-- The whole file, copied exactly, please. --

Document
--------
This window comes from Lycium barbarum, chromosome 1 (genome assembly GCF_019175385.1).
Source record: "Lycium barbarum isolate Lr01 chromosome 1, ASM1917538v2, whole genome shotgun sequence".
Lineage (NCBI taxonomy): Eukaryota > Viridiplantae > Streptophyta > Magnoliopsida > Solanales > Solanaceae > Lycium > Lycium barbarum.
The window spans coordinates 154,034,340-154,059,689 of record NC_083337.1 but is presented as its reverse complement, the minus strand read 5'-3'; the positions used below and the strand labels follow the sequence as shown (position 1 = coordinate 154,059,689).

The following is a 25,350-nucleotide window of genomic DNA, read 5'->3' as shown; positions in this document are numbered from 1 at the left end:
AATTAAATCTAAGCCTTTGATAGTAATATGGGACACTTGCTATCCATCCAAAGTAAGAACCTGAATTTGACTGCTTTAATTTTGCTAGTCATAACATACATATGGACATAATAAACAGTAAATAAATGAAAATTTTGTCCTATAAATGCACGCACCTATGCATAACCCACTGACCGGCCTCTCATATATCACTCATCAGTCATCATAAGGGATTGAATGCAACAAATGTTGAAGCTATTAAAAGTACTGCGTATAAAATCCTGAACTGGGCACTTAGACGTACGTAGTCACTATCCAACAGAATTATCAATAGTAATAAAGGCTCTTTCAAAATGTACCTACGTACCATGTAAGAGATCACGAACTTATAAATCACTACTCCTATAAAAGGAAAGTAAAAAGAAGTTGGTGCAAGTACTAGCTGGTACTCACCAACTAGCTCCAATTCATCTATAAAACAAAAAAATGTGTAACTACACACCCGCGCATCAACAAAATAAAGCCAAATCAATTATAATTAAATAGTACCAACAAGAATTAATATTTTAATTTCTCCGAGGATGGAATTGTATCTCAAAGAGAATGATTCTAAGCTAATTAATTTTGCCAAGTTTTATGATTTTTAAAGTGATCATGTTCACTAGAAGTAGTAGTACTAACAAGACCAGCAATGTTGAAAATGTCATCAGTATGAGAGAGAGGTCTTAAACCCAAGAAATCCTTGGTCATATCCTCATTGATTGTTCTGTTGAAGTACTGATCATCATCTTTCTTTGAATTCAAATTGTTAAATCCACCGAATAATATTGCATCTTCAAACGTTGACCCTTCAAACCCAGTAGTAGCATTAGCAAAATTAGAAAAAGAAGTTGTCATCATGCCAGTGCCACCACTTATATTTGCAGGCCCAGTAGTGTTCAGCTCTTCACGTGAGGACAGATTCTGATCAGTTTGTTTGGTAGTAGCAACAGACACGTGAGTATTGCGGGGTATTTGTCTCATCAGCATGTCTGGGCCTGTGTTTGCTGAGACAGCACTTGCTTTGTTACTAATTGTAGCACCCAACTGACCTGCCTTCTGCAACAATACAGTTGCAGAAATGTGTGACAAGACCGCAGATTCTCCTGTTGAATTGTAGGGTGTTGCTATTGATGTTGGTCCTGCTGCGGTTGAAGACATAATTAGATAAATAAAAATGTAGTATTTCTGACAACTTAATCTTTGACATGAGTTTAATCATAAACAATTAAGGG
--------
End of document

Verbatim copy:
This window comes from Lycium barbarum, chromosome 1 (genome assembly GCF_019175385.1).
Source record: "Lycium barbarum isolate Lr01 chromosome 1, ASM1917538v2, whole genome shotgun sequence".
Lineage (NCBI taxonomy): Eukaryota > Viridiplantae > Streptophyta > Magnoliopsida > Solanales > Solanaceae > Lycium > Lycium barbarum.
The window spans coordinates 154,034,340-154,059,689 of record NC_083337.1 but is presented as its reverse complement, the minus strand read 5'-3'; the positions used below and the strand labels follow the sequence as shown (position 1 = coordinate 154,059,689).

The following is a 25,350-nucleotide window of genomic DNA, read 5'->3' as shown; positions in this document are numbered from 1 at the left end:
AATTAAATCTAAGCCTTTGATAGTAATATGGGACACTTGCTATCCATCCAAAGTAAGAACCTGAATTTGACTGCTTTAATTTTGCTAGTCATAACATACATATGGACATAATAAACAGTAAATAAATGAAAATTTTGTCCTATAAATGCACGCACCTATGCATAACCCACTGACCGGCCTCTCATATATCACTCATCAGTCATCATAAGGGATTGAATGCAACAAATGTTGAAGCTATTAAAAGTACTGCGTATAAAATCCTGAACTGGGCACTTAGACGTACGTAGTCACTATCCAACAGAATTATCAATAGTAATAAAGGCTCTTTCAAAATGTACCTACGTACCATGTAAGAGATCACGAACTTATAAATCACTACTCCTATAAAAGGAAAGTAAAAAGAAGTTGGTGCAAGTACTAGCTGGTACTCACCAACTAGCTCCAATTCATCTATAAAACAAAAAAATGTGTAACTACACACCCGCGCATCAACAAAATAAAGCCAAATCAATTATAATTAAATAGTACCAACAAGAATTAATATTTTAATTTCTCCGAGGATGGAATTGTATCTCAAAGAGAATGATTCTAAGCTAATTAATTTTGCCAAGTTTTATGATTTTTAAAGTGATCATGTTCACTAGAAGTAGTAGTACTAACAAGACCAGCAATGTTGAAAATGTCATCAGTATGAGAGAGAGGTCTTAAACCCAAGAAATCCTTGGTCATATCCTCATTGATTGTTCTGTTGAAGTACTGATCATCATCTTTCTTTGAATTCAAATTGTTAAATCCACCGAATAATATTGCATCTTCAAACGTTGACCCTTCAAACCCAGTAGTAGCATTAGCAAAATTAGAAAAAGAAGTTGTCATCATGCCAGTGCCACCACTTATATTTGCAGGCCCAGTAGTGTTCAGCTCTTCACGTGAGGACAGATTCTGATCAGTTTGTTTGGTAGTAGCAACAGACACGTGAGTATTGCGGGGTATTTGTCTCATCAGCATGTCTGGGCCTGTGTTTGCTGAGACAGCACTTGCTTTGTTACTAATTGTAGCACCCAACTGACCTGCCTTCTGCAACAATACAGTTGCAGAAATGTGTGACAAGACCGCAGATTCTCCTGTTGAATTGTAGGGTGTTGCTATTGATGTTGGTCCTGCTGCGGTTGAAGACATAATTAGATAAATAAAAATGTAGTATTTCTGACAACTTAATCTTTGACATGAGTTTAATCATAAACAATTAAGGG